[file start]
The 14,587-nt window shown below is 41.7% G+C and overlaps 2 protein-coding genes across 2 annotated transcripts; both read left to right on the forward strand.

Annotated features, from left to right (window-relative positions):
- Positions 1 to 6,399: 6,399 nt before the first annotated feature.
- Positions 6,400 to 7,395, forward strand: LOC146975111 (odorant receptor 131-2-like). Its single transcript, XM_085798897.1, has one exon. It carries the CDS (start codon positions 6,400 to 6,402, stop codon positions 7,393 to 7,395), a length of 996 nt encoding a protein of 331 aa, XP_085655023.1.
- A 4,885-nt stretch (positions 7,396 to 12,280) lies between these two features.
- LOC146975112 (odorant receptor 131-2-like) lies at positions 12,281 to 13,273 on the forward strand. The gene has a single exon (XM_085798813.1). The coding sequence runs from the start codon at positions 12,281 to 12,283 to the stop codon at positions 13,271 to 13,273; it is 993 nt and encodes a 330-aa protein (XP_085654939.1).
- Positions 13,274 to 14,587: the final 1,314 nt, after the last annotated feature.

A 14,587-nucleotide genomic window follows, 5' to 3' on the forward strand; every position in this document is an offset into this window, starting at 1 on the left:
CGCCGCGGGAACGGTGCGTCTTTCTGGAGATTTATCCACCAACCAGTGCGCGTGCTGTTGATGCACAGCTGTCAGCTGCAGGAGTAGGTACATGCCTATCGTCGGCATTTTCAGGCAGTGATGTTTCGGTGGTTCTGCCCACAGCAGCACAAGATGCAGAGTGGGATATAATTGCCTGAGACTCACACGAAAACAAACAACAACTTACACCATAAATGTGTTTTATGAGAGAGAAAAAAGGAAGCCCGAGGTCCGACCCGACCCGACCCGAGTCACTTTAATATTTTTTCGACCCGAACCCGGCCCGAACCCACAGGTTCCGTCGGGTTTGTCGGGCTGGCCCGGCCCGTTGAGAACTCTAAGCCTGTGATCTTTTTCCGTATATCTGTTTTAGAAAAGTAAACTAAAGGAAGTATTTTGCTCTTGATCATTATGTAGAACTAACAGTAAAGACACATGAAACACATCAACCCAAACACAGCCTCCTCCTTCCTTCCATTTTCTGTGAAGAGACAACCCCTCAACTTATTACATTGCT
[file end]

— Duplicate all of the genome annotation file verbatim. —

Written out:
The 14,587-nt window shown below is 41.7% G+C and overlaps 2 protein-coding genes across 2 annotated transcripts; both read left to right on the forward strand.

Annotated features, from left to right (window-relative positions):
- Positions 1 to 6,399: 6,399 nt before the first annotated feature.
- Positions 6,400 to 7,395, forward strand: LOC146975111 (odorant receptor 131-2-like). Its single transcript, XM_085798897.1, has one exon. It carries the CDS (start codon positions 6,400 to 6,402, stop codon positions 7,393 to 7,395), a length of 996 nt encoding a protein of 331 aa, XP_085655023.1.
- A 4,885-nt stretch (positions 7,396 to 12,280) lies between these two features.
- LOC146975112 (odorant receptor 131-2-like) lies at positions 12,281 to 13,273 on the forward strand. The gene has a single exon (XM_085798813.1). The coding sequence runs from the start codon at positions 12,281 to 12,283 to the stop codon at positions 13,271 to 13,273; it is 993 nt and encodes a 330-aa protein (XP_085654939.1).
- Positions 13,274 to 14,587: the final 1,314 nt, after the last annotated feature.

A 14,587-nucleotide genomic window follows, 5' to 3' on the forward strand; every position in this document is an offset into this window, starting at 1 on the left:
CGCCGCGGGAACGGTGCGTCTTTCTGGAGATTTATCCACCAACCAGTGCGCGTGCTGTTGATGCACAGCTGTCAGCTGCAGGAGTAGGTACATGCCTATCGTCGGCATTTTCAGGCAGTGATGTTTCGGTGGTTCTGCCCACAGCAGCACAAGATGCAGAGTGGGATATAATTGCCTGAGACTCACACGAAAACAAACAACAACTTACACCATAAATGTGTTTTATGAGAGAGAAAAAAGGAAGCCCGAGGTCCGACCCGACCCGACCCGAGTCACTTTAATATTTTTTCGACCCGAACCCGGCCCGAACCCACAGGTTCCGTCGGGTTTGTCGGGCTGGCCCGGCCCGTTGAGAACTCTAAGCCTGTGATCTTTTTCCGTATATCTGTTTTAGAAAAGTAAACTAAAGGAAGTATTTTGCTCTTGATCATTATGTAGAACTAACAGTAAAGACACATGAAACACATCAACCCAAACACAGCCTCCTCCTTCCTTCCATTTTCTGTGAAGAGACAACCCCTCAACTTATTACATTGCT